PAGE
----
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Change in dietary energy density after implementation of the Texas Public School Nutrition Policy.
J Am Diet Assoc. 2010 Mar; 110(3):434-40.JA

Abstract

Consumption of energy-dense foods has been associated with rising obesity rates and the metabolic syndrome. Reducing dietary energy density is an important strategy to address obesity, but few studies have examined the effect of nutrition policies on children's energy density. The study's objective was to assess the impact of the Texas Public School Nutrition Policy on children's energy density by using a pre- and post-policy evaluation. Analysis of variance/covariance and nonparametric tests compared energy density after the Texas policy change to intakes at baseline. Two years of lunch food records were collected from middle school students in Southeast Texas at three public middle schools: baseline (2001-2002) and 1 year after implementation of the Texas Policy (2005-2006). Students recorded the amount and source of foods consumed. The Texas Public School Nutrition Policy was designed to promote a healthy school environment by restricting portion sizes of high-fat and high-sugar snacks and sweetened beverages, fat content of foods, and serving of high-fat vegetables like french fries. Energy density (kcal/g): energy density-1 was the energy of foods only (no beverages) divided by the gram weight and has been previously associated with obesity and insulin resistance; energy density-2 included all food and beverages to give a complete assessment of all sources of calories. Following implementation of the Texas policy, students' energy density-1 significantly decreased from 2.80+/-1.08 kcal/g to 2.17+/-0.78 kcal/g (P<0.0001). Similarly, energy density-2 significantly decreased from 1.38+/-0.76 kcal/g to 1.29+/-0.53 kcal/g (P<0.0001). In conclusion, the Texas Public School Nutrition Policy was associated with desirable reductions in energy density, which suggests improved nutrient intake as a result of student school lunch consumption.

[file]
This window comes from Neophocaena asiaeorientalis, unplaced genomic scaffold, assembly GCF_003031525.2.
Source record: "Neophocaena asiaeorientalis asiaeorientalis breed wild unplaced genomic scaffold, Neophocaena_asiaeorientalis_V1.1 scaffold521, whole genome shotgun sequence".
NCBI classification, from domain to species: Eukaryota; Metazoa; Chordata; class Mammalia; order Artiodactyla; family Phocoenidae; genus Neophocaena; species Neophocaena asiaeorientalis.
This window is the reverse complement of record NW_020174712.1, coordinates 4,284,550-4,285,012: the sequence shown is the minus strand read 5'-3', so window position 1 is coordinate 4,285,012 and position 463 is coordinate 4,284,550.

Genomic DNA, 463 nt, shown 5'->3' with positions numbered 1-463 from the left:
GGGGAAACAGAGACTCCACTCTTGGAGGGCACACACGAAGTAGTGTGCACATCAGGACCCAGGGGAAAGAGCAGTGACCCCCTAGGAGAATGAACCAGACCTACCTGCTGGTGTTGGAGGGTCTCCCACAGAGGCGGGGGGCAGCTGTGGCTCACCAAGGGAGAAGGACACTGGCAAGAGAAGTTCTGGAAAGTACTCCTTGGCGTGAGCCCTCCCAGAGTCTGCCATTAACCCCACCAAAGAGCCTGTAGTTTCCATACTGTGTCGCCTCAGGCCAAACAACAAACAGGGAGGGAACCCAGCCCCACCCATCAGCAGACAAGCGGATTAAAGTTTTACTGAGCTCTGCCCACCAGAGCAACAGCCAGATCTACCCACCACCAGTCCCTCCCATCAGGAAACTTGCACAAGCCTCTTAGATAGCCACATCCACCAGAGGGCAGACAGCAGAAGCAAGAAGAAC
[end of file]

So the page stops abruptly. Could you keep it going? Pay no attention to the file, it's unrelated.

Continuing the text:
Authors+Show Affiliations

US Department of Agriculture, Agricultural Research Service Children's Nutrition Research Center, Academic General Pediatrics, Department of Pediatrics, and Dan L. Duncan Cancer Center, Baylor College of Medicine, Houston, TX 77030-2600, USA. jason.mendoza@bcm.eduNo affiliation info availableNo affiliation info available

Pub Type(s)

Journal Article
Research Support, N.I.H., Extramural
Research Support, U.S. Gov't, Non-P.H.S.

Language

eng

PubMed ID

20184994

Citation

Mendoza, Jason A., et al. "Change in Dietary Energy Density After Implementation of the Texas Public School Nutrition Policy." Journal of the American Dietetic Association, vol. 110, no. 3, 2010, pp. 434-40.
Mendoza JA, Watson K, Cullen KW. Change in dietary energy density after implementation of the Texas Public School Nutrition Policy. J Am Diet Assoc. 2010;110(3):434-40.